Mugai ryū, Meifu Shinkage ryū & Toyama ryū.
About me (your instructor)
It all started for me back in the 1980’s I was in my first year of high school and I was bullied and beaten, a teacher even chose to beat me as well as, I remember the pain as he drove his knee into my rib cage. Karate was taught after school, as a shit scared kid I plucked up the courage to walk in the lesson, only to see every person that wanted me dead in the room, my karate days ended as soon as they started. I was eleven years old, every kid at school hated me because I won a fight that esculated into a gang of dick’s wanting to eventually stab me. So I left that school, I would like to thank every single boy for what they did to me as I have pushed myself to do better at everything I do. Needless to say I left that school for another in a matter of months.
For my fourteenth birthday my father gave me a ninja sword, if there was one thing I wanted more than losing my virginity at that age, it was a ninja sword. Every video shop had a poster of a ninja movie in the 1980’s. It took pride among my stash of ninja stars, throwing knives, machete, blow guns and whatever else I had stashed in my bedroom.
Back in those days it was normal for kids to have knives and own swords, I was even allowed to make a sword in metal work at my high school. Needless to say, without the correct tuition I murdered as many bushes in my parents garden as possible.
After attending a mix martial arts club throughout my teens, I steered towards the dark side and I began training in ninjutsu in my early twenties. Firstly with the Fuma ryu stuff that imploded and vanished, then through Shinobi kai and the Bujinkan and also the Genbukan schools of ninjutsu. there was always something missing in ninjustu for me and after nearly fifteen years of floating between ninjutsu dōjō across the U.K. i started training in iaidō at the same time. There was something to iaido that I just fell in love with.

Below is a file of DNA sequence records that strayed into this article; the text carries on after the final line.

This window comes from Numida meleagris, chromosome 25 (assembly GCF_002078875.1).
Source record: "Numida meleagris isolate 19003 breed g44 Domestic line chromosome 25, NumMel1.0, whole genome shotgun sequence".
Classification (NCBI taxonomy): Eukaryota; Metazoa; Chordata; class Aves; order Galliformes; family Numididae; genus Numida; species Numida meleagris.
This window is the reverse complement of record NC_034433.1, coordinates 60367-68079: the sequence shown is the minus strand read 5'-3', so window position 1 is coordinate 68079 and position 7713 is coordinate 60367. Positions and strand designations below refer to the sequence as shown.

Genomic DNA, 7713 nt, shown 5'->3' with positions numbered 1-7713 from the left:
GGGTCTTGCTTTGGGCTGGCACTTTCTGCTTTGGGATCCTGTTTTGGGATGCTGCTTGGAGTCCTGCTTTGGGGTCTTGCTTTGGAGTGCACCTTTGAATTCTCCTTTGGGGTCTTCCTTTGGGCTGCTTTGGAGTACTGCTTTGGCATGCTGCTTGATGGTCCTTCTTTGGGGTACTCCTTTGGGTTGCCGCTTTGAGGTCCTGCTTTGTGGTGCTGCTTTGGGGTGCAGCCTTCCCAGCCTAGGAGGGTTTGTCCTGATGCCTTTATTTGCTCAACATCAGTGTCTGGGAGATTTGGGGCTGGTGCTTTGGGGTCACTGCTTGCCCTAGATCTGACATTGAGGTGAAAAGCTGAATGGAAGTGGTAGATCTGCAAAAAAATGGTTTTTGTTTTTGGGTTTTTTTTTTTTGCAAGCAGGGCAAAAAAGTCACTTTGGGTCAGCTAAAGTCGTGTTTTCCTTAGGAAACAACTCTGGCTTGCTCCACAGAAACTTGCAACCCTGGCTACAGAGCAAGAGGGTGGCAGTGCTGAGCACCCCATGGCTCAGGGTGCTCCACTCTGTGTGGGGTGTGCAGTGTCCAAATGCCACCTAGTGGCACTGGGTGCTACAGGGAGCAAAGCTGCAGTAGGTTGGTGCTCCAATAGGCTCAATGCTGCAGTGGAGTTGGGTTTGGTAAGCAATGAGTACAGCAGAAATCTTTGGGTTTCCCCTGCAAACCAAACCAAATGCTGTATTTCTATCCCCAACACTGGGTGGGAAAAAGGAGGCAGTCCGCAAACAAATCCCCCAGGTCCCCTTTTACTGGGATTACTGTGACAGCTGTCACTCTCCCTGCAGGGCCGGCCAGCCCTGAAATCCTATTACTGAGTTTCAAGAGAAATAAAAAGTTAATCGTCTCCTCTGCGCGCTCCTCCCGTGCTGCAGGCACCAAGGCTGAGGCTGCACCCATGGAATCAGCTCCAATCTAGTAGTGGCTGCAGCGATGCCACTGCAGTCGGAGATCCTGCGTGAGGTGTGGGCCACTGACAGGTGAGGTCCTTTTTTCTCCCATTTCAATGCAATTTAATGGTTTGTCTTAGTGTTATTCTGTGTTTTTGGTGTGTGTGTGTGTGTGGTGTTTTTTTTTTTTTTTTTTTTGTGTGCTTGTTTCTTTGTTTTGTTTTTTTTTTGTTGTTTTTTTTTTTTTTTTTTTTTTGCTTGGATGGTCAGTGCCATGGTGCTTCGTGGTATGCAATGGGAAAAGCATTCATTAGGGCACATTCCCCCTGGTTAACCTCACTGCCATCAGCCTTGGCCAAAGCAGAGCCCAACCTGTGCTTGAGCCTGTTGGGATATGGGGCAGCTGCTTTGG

I met Yasuyuki Otsuka the current Soke (grandmaster) of Meifu Shinkage ryū. I am now the head of Essex for this purely weapons based martial art, and if you are interested in learning shuriken please read below.
It has been over a decade since I began my journey through iaidō, and I am always learning. You really must understand that this little section is not about me, I have only explained my journey and how I got here, this really is about YOU. You have got this far by reading my waffle and this is the start of your journey, your next step is walking through the door and simply meeting a small group of people who are about to become your friends for the years to come.
There are three different styles I teach at Nanashi dōjō, Mugai ryū, Meifu Shinkage ryū and Toyama ryū.
About Mugai ryū iaidō:
Mugai ryu is a genuine Japanese koryū martial art which was founded in 1680 by Tsuji Gettan Sukemochi. Historical records show that Tsuji Gettan had 32 daimyō as his personal students. This is something never heard of in old Japan. The daimyō were powerful Japanese feudal lords, until their decline in the early Meiji period. They ruled most of Japan from their vast, hereditary land holdings. All daimyō were subordinate and reported directly to the shogun.
This earned Tsuji Gettan favour among the then Shogun, Tokugawa Tsunayoshi, who was the fifth shōgun in the Tokugawa dynasty of Japan and the great-grandson of the famous Tokugawa Ieyasu. Eventually Mugai-ryū became the sword style adopted by most of the daimyō for their samurai to master as well as the Shogun bodyguard themselves.
iaido Vs iai jutsu: